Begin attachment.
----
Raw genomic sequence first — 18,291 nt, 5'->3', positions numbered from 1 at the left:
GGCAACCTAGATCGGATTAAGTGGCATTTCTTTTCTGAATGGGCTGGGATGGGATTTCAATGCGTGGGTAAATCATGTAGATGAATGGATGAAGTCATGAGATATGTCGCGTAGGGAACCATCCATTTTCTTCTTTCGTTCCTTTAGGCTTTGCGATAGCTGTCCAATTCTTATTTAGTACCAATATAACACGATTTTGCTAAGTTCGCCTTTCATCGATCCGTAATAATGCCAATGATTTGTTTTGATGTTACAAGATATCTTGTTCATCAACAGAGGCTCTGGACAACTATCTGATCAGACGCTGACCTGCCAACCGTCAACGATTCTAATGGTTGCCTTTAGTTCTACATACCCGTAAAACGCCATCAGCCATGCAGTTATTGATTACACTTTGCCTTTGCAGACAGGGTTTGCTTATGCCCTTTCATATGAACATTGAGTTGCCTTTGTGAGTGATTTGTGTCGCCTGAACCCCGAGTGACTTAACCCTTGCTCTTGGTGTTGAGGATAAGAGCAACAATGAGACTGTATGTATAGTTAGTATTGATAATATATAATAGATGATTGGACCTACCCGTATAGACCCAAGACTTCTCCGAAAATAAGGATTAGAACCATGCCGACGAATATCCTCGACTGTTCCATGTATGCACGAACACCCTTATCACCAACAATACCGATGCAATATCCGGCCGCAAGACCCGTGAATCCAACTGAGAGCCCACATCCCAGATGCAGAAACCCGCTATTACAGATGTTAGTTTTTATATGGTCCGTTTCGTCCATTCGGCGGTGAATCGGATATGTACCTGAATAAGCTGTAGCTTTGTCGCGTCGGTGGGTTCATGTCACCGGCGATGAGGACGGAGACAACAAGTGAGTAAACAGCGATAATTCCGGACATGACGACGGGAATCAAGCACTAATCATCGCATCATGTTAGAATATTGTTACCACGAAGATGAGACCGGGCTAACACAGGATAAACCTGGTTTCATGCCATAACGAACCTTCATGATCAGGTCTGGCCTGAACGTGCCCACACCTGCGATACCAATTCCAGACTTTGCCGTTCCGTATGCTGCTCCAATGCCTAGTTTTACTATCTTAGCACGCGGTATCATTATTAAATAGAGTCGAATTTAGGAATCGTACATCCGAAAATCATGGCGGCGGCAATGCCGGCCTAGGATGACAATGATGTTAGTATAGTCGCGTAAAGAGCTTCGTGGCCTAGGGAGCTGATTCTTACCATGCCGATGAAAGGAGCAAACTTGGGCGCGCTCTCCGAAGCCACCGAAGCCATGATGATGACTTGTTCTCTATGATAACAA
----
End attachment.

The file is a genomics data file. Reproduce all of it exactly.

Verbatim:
Raw genomic sequence first — 18,291 nt, 5'->3', positions numbered from 1 at the left:
GGCAACCTAGATCGGATTAAGTGGCATTTCTTTTCTGAATGGGCTGGGATGGGATTTCAATGCGTGGGTAAATCATGTAGATGAATGGATGAAGTCATGAGATATGTCGCGTAGGGAACCATCCATTTTCTTCTTTCGTTCCTTTAGGCTTTGCGATAGCTGTCCAATTCTTATTTAGTACCAATATAACACGATTTTGCTAAGTTCGCCTTTCATCGATCCGTAATAATGCCAATGATTTGTTTTGATGTTACAAGATATCTTGTTCATCAACAGAGGCTCTGGACAACTATCTGATCAGACGCTGACCTGCCAACCGTCAACGATTCTAATGGTTGCCTTTAGTTCTACATACCCGTAAAACGCCATCAGCCATGCAGTTATTGATTACACTTTGCCTTTGCAGACAGGGTTTGCTTATGCCCTTTCATATGAACATTGAGTTGCCTTTGTGAGTGATTTGTGTCGCCTGAACCCCGAGTGACTTAACCCTTGCTCTTGGTGTTGAGGATAAGAGCAACAATGAGACTGTATGTATAGTTAGTATTGATAATATATAATAGATGATTGGACCTACCCGTATAGACCCAAGACTTCTCCGAAAATAAGGATTAGAACCATGCCGACGAATATCCTCGACTGTTCCATGTATGCACGAACACCCTTATCACCAACAATACCGATGCAATATCCGGCCGCAAGACCCGTGAATCCAACTGAGAGCCCACATCCCAGATGCAGAAACCCGCTATTACAGATGTTAGTTTTTATATGGTCCGTTTCGTCCATTCGGCGGTGAATCGGATATGTACCTGAATAAGCTGTAGCTTTGTCGCGTCGGTGGGTTCATGTCACCGGCGATGAGGACGGAGACAACAAGTGAGTAAACAGCGATAATTCCGGACATGACGACGGGAATCAAGCACTAATCATCGCATCATGTTAGAATATTGTTACCACGAAGATGAGACCGGGCTAACACAGGATAAACCTGGTTTCATGCCATAACGAACCTTCATGATCAGGTCTGGCCTGAACGTGCCCACACCTGCGATACCAATTCCAGACTTTGCCGTTCCGTATGCTGCTCCAATGCCTAGTTTTACTATCTTAGCACGCGGTATCATTATTAAATAGAGTCGAATTTAGGAATCGTACATCCGAAAATCATGGCGGCGGCAATGCCGGCCTAGGATGACAATGATGTTAGTATAGTCGCGTAAAGAGCTTCGTGGCCTAGGGAGCTGATTCTTACCATGCCGATGAAAGGAGCAAACTTGGGCGCGCTCTCCGAAGCCACCGAAGCCATGATGATGACTTGTTCTCTATGATAACAA